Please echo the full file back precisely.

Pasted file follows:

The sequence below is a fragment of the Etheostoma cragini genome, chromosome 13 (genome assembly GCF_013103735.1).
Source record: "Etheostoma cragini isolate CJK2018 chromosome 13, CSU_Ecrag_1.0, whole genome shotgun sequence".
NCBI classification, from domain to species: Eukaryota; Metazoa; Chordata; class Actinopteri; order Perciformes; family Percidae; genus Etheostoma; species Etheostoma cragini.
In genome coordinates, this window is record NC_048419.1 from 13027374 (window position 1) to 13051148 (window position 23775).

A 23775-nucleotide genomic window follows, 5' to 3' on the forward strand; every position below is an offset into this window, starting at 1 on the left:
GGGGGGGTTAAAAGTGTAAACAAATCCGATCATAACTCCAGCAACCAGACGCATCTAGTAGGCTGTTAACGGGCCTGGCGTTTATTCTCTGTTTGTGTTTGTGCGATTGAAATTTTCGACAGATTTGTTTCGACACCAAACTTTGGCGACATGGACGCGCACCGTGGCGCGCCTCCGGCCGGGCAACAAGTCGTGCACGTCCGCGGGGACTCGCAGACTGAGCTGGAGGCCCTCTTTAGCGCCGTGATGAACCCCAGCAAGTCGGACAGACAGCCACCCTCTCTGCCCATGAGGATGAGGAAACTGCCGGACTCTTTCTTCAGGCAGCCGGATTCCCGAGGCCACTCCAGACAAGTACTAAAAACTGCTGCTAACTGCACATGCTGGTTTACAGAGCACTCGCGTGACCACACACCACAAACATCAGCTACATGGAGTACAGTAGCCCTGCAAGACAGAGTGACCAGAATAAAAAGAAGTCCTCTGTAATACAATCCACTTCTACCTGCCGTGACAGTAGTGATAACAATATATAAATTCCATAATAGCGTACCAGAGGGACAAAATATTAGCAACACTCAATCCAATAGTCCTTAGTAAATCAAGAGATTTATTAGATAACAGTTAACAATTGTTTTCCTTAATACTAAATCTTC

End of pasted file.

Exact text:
The sequence below is a fragment of the Etheostoma cragini genome, chromosome 13 (genome assembly GCF_013103735.1).
Source record: "Etheostoma cragini isolate CJK2018 chromosome 13, CSU_Ecrag_1.0, whole genome shotgun sequence".
NCBI classification, from domain to species: Eukaryota; Metazoa; Chordata; class Actinopteri; order Perciformes; family Percidae; genus Etheostoma; species Etheostoma cragini.
In genome coordinates, this window is record NC_048419.1 from 13027374 (window position 1) to 13051148 (window position 23775).

A 23775-nucleotide genomic window follows, 5' to 3' on the forward strand; every position below is an offset into this window, starting at 1 on the left:
GGGGGGGTTAAAAGTGTAAACAAATCCGATCATAACTCCAGCAACCAGACGCATCTAGTAGGCTGTTAACGGGCCTGGCGTTTATTCTCTGTTTGTGTTTGTGCGATTGAAATTTTCGACAGATTTGTTTCGACACCAAACTTTGGCGACATGGACGCGCACCGTGGCGCGCCTCCGGCCGGGCAACAAGTCGTGCACGTCCGCGGGGACTCGCAGACTGAGCTGGAGGCCCTCTTTAGCGCCGTGATGAACCCCAGCAAGTCGGACAGACAGCCACCCTCTCTGCCCATGAGGATGAGGAAACTGCCGGACTCTTTCTTCAGGCAGCCGGATTCCCGAGGCCACTCCAGACAAGTACTAAAAACTGCTGCTAACTGCACATGCTGGTTTACAGAGCACTCGCGTGACCACACACCACAAACATCAGCTACATGGAGTACAGTAGCCCTGCAAGACAGAGTGACCAGAATAAAAAGAAGTCCTCTGTAATACAATCCACTTCTACCTGCCGTGACAGTAGTGATAACAATATATAAATTCCATAATAGCGTACCAGAGGGACAAAATATTAGCAACACTCAATCCAATAGTCCTTAGTAAATCAAGAGATTTATTAGATAACAGTTAACAATTGTTTTCCTTAATACTAAATCTTC